Opposing alterations in anxiety and species-typical behaviours in serotonin transporter overexpressor and knockout mice.
Line SJ., Barkus C., Coyle C., Jennings KA., Deacon RM., Lesch KP., Sharp T., Bannerman DM.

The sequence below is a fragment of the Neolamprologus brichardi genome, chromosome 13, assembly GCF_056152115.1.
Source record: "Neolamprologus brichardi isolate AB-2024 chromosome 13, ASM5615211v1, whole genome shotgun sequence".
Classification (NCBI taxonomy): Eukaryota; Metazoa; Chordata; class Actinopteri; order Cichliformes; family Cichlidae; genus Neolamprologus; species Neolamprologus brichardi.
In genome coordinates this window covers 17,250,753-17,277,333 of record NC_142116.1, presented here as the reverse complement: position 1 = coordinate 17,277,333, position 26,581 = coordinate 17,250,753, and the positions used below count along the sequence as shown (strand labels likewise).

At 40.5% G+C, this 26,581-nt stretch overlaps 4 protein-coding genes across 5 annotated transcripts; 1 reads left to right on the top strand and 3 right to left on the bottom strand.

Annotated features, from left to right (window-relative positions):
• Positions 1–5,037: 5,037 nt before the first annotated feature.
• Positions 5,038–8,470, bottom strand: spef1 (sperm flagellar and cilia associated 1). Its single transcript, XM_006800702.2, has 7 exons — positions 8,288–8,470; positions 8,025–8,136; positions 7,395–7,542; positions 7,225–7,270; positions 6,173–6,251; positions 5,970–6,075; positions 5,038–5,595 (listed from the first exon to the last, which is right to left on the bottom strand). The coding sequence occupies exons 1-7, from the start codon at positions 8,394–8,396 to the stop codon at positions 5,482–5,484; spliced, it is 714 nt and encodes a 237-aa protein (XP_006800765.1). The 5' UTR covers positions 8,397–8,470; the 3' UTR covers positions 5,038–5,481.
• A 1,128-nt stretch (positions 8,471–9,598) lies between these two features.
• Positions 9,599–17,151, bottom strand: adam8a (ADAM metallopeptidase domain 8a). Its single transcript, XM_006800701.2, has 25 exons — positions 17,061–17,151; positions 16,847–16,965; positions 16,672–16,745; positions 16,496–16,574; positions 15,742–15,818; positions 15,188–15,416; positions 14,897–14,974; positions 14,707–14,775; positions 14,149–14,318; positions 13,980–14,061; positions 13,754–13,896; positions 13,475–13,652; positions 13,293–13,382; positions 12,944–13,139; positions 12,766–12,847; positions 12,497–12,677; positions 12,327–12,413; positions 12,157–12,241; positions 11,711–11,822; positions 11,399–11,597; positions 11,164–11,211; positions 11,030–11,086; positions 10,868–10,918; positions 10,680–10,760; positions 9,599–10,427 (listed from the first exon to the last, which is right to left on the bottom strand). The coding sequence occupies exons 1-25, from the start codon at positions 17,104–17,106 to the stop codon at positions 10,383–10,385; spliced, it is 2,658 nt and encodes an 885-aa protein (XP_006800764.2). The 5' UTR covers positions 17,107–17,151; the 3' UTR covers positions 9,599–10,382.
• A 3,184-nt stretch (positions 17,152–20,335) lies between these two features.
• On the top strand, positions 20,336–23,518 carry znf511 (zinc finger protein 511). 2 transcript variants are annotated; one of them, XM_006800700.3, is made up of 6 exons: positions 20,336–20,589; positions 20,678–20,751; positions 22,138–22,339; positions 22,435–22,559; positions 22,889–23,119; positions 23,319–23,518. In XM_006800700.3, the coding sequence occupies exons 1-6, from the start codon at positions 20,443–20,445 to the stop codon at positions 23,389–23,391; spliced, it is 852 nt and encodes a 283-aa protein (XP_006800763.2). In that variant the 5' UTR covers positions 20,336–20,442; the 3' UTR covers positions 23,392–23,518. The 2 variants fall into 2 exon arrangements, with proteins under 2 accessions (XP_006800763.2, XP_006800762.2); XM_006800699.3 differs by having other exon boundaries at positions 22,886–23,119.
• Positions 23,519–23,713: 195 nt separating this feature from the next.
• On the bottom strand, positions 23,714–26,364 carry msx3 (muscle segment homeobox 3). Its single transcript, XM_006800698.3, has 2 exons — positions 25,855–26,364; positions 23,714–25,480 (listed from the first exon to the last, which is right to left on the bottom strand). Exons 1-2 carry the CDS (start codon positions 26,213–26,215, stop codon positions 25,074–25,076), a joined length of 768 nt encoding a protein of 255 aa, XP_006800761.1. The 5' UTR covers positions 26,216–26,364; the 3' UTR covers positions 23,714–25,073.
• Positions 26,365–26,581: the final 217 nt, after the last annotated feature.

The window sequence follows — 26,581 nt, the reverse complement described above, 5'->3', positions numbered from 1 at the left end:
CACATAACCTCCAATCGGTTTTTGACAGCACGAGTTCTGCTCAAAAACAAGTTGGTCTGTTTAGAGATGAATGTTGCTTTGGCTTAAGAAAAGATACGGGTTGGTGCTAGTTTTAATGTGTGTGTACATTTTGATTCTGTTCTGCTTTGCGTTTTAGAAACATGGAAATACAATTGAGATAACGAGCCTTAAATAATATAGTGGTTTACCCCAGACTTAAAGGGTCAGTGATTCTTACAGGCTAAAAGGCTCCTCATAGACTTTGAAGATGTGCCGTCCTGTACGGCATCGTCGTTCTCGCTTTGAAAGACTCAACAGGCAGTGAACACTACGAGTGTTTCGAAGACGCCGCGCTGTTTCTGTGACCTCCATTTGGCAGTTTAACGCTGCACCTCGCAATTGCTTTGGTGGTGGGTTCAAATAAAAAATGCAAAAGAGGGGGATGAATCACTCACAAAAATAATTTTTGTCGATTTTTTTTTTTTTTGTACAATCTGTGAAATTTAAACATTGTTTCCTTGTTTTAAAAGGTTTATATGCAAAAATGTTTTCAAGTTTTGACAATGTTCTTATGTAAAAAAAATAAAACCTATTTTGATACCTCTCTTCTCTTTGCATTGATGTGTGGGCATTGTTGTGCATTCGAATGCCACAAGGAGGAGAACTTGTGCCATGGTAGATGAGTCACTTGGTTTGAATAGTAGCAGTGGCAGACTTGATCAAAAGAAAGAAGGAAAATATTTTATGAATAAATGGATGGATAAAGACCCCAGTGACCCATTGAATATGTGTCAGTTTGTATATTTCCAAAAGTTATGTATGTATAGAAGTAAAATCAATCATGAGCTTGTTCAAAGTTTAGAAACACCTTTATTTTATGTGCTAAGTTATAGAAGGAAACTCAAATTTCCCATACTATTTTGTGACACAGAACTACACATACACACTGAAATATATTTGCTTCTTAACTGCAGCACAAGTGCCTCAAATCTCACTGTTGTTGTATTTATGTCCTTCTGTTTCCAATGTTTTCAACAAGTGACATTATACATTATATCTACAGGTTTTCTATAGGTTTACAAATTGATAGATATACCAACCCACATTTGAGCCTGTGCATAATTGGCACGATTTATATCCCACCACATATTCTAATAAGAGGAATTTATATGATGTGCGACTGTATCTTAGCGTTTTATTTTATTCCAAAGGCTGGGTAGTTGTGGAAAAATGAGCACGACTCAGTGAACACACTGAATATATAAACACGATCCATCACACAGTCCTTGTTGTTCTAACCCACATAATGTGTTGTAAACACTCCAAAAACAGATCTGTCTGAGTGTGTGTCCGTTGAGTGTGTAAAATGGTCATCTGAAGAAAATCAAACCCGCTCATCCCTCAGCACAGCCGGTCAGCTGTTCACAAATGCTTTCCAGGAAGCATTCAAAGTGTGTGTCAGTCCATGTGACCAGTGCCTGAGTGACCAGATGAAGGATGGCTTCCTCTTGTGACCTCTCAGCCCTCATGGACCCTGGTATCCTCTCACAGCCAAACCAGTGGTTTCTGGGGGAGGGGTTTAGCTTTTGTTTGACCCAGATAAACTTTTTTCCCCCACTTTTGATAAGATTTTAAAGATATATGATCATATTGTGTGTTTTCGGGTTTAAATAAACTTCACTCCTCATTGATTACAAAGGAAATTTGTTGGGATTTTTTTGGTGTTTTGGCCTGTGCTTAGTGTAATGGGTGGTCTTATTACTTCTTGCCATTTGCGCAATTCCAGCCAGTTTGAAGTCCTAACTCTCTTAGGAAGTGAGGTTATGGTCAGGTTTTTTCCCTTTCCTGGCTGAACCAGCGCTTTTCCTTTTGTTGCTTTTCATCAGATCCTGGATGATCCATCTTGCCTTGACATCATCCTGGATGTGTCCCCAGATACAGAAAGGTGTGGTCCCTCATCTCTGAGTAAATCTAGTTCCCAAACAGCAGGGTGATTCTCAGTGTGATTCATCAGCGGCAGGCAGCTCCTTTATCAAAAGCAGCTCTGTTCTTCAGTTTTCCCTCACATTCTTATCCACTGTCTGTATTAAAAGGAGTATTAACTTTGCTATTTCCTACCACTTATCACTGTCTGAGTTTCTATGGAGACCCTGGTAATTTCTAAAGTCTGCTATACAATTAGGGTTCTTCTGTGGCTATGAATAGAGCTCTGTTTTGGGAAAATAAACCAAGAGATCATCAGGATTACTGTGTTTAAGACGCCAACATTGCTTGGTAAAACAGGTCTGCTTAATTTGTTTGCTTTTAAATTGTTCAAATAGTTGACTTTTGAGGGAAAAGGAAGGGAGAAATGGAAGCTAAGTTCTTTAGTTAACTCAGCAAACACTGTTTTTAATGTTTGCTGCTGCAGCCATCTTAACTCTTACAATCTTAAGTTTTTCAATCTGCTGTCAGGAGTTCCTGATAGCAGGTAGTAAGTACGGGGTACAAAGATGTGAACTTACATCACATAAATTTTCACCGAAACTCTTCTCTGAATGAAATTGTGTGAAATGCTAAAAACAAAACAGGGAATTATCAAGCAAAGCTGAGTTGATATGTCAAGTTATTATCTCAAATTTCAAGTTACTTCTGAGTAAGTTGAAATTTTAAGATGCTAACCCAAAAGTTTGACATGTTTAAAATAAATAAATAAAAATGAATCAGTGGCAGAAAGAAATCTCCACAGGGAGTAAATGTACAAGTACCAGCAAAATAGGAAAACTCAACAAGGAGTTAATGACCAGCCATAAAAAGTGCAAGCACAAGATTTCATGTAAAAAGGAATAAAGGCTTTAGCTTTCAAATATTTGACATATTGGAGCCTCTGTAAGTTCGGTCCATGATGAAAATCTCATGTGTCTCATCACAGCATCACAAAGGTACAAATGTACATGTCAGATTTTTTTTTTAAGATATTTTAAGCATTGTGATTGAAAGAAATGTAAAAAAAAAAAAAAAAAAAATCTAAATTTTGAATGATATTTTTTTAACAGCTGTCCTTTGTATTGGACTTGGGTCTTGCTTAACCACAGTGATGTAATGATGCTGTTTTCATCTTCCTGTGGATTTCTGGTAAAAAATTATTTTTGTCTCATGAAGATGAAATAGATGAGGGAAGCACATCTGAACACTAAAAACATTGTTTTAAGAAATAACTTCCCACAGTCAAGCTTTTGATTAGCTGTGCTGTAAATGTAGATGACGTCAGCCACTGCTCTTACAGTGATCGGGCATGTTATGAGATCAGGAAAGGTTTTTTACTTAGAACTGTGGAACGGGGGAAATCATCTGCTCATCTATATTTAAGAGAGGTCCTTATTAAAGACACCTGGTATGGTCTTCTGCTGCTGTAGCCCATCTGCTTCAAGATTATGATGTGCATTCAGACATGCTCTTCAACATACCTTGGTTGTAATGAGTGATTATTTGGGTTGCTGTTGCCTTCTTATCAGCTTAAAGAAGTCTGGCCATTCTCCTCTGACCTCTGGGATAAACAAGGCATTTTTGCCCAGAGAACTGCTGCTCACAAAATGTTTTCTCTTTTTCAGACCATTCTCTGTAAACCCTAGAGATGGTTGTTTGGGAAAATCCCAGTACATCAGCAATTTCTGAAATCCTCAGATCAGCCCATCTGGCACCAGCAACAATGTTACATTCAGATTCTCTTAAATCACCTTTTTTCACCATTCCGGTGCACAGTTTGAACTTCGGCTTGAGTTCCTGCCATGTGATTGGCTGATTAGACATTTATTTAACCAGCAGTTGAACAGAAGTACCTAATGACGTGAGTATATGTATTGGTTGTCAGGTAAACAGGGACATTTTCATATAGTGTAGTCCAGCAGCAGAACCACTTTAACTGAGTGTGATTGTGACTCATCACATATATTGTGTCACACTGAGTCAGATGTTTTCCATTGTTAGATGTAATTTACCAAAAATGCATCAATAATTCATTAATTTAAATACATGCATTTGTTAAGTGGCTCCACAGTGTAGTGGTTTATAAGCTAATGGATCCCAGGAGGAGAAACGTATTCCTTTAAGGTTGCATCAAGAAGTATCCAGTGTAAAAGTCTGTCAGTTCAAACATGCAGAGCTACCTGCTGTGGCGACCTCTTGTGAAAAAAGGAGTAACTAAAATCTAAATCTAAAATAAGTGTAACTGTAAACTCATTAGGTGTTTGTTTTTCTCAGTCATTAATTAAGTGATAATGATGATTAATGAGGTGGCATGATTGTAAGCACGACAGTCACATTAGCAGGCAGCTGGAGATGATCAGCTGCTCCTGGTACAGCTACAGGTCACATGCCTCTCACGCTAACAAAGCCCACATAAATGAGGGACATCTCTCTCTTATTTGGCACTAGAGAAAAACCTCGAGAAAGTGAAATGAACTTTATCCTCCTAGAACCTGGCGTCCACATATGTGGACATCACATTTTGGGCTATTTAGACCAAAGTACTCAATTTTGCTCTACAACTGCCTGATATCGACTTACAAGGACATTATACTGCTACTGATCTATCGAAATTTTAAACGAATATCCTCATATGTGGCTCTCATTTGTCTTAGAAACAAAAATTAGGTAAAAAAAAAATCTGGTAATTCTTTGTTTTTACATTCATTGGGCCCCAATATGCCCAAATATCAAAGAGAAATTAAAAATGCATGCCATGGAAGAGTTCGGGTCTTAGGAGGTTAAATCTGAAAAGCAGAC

Human gene association studies have produced conflicting findings regarding the relationship between the 5-HT transporter (5-HTT) and anxiety. In the present study genetically modified mice were utilised to examine the effects of changes in 5-HTT expression on anxiety. In addition, the influence of 5-HTT expression on two innate "species-typical" behaviours (burrowing and marble burying) and body weight was explored. Across a range of models, 5-HTT overexpressing mice displayed reduced anxiety-like behaviour whilst 5-HTT knockout mice showed increased anxiety-like behaviour, compared to wildtype controls. In tests of species-typical behaviour 5-HTT overexpressing mice showed some facilitation whilst 5-HTT knockout mice were impaired. Reciprocal effects were also seen on body weight, as 5-HTT overexpressors were lighter and 5-HTT knockouts were heavier than wildtype controls. These findings show that variation in 5-HTT gene expression produces robust changes in anxiety and species-typical behaviour. Furthermore, the data add further support to findings that variation of 5-HTT expression in the human population is linked to changes in anxiety-related personality traits.